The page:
For many users, the problem was solved in the short term by using VPNs and proxies to access the US catalog. That was until Netflix recently made good on its policy of not allowing this practice and started disabling access. A lot of international users found themselves locked out of the US catalog, much to their chagrin – and to the relief of content licensing teams everywhere.
Reed Hastings says this is a natural outcome of growing up. “The maturation of internet TV means we have to respect these rules,” he says about the international licensing deals that preclude all these shows and movies from being immediately available everywhere.
But Netflix’s head honcho had previously said the company will go on trying to make its offering as universal as possible. Many figured that just meant beefing up its Originals catalog enough that it could move away from those pesky licensed movies and shows, but Reed claims that will remain a big part of the service’s catalog.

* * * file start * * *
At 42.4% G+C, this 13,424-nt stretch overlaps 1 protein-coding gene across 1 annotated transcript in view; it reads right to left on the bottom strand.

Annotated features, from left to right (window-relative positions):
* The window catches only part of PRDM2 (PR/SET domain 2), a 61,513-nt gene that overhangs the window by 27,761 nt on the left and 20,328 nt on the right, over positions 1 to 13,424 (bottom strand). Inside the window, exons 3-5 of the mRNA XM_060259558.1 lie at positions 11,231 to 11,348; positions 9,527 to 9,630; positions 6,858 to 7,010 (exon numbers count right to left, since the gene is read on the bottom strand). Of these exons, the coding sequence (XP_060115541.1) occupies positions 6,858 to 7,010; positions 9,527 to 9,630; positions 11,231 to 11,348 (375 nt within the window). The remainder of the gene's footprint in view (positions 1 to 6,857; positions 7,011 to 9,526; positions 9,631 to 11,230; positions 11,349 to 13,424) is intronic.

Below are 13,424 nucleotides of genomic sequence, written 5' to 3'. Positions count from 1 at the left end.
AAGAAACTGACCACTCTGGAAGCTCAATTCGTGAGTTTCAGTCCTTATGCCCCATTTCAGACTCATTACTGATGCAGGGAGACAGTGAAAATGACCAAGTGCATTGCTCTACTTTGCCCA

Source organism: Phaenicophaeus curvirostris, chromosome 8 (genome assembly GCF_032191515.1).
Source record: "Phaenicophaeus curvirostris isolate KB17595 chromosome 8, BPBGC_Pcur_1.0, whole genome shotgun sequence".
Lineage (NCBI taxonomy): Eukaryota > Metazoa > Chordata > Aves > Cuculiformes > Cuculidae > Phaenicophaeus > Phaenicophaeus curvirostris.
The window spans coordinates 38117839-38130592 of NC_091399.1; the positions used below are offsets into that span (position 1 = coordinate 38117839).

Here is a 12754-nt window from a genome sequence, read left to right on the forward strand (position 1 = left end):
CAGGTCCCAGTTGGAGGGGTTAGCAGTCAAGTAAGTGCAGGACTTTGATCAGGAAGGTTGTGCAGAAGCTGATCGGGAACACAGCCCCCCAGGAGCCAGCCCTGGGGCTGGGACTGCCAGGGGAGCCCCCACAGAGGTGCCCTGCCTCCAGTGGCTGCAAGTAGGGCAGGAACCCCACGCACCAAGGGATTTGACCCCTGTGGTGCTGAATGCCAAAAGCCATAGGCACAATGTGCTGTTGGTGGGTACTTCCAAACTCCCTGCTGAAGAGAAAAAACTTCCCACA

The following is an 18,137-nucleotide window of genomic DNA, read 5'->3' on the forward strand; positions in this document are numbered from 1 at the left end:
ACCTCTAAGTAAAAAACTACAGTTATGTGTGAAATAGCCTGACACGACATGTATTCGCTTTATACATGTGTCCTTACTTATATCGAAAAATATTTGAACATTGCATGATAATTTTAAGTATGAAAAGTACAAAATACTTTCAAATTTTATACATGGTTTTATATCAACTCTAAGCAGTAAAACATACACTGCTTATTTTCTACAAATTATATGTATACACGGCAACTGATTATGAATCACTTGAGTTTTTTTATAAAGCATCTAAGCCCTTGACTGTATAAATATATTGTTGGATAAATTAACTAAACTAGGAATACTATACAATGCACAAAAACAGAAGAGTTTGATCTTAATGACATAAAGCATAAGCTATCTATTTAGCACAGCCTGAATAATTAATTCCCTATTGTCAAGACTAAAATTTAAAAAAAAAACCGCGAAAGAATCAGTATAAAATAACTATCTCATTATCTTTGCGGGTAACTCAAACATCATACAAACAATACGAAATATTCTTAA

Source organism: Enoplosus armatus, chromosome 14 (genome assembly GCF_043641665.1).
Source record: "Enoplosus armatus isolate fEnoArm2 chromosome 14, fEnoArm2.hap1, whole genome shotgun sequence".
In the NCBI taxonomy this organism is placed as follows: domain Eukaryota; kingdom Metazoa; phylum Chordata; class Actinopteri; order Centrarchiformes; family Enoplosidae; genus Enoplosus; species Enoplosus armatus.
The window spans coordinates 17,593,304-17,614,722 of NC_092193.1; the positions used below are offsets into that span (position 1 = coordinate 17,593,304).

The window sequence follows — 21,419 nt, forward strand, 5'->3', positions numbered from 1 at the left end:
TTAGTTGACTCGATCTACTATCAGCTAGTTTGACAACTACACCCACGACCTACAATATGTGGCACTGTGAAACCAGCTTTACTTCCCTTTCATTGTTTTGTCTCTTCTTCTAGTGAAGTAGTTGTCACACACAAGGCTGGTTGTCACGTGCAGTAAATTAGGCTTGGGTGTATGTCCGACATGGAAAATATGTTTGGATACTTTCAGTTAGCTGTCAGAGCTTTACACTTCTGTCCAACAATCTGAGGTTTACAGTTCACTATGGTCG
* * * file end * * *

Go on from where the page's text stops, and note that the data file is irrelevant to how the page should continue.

So basically, the message to those cancelling their subscriptions after the VPN crackdown: be patient, it’ll get there.
The problem is, Netflix isn’t the only game in town anymore. It’s arguably the most powerful player, but competing services are popping up, and some of them have broad shoulders to lean on. From internet and cable giants like AT&T to networks like CBS, to internet heavy-hitters like Amazon, to local players like Southeast Asia’s iFlix and Hooq, streaming services that will compete for exclusive licenses to films and TV series around the world are getting more numerous all the time.